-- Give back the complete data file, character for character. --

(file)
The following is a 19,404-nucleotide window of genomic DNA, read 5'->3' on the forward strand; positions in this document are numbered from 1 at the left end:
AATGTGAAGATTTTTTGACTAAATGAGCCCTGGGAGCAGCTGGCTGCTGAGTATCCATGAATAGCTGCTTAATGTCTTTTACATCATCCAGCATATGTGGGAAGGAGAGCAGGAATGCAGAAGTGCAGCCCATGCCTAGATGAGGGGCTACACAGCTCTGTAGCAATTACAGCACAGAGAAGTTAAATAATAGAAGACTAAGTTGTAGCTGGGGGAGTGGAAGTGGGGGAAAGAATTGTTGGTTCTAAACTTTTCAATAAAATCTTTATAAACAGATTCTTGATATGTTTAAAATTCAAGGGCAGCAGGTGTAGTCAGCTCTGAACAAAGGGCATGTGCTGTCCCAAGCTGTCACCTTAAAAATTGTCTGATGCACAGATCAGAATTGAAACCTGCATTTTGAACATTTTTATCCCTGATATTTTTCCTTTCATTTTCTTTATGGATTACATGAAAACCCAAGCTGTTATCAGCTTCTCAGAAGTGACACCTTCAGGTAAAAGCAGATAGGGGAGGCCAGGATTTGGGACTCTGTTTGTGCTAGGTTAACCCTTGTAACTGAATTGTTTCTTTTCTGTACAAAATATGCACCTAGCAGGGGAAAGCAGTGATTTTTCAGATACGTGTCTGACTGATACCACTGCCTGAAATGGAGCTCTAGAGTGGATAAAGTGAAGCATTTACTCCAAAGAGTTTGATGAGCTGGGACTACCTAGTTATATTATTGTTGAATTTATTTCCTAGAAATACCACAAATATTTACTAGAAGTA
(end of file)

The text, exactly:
The following is a 19,404-nucleotide window of genomic DNA, read 5'->3' on the forward strand; positions in this document are numbered from 1 at the left end:
AATGTGAAGATTTTTTGACTAAATGAGCCCTGGGAGCAGCTGGCTGCTGAGTATCCATGAATAGCTGCTTAATGTCTTTTACATCATCCAGCATATGTGGGAAGGAGAGCAGGAATGCAGAAGTGCAGCCCATGCCTAGATGAGGGGCTACACAGCTCTGTAGCAATTACAGCACAGAGAAGTTAAATAATAGAAGACTAAGTTGTAGCTGGGGGAGTGGAAGTGGGGGAAAGAATTGTTGGTTCTAAACTTTTCAATAAAATCTTTATAAACAGATTCTTGATATGTTTAAAATTCAAGGGCAGCAGGTGTAGTCAGCTCTGAACAAAGGGCATGTGCTGTCCCAAGCTGTCACCTTAAAAATTGTCTGATGCACAGATCAGAATTGAAACCTGCATTTTGAACATTTTTATCCCTGATATTTTTCCTTTCATTTTCTTTATGGATTACATGAAAACCCAAGCTGTTATCAGCTTCTCAGAAGTGACACCTTCAGGTAAAAGCAGATAGGGGAGGCCAGGATTTGGGACTCTGTTTGTGCTAGGTTAACCCTTGTAACTGAATTGTTTCTTTTCTGTACAAAATATGCACCTAGCAGGGGAAAGCAGTGATTTTTCAGATACGTGTCTGACTGATACCACTGCCTGAAATGGAGCTCTAGAGTGGATAAAGTGAAGCATTTACTCCAAAGAGTTTGATGAGCTGGGACTACCTAGTTATATTATTGTTGAATTTATTTCCTAGAAATACCACAAATATTTACTAGAAGTA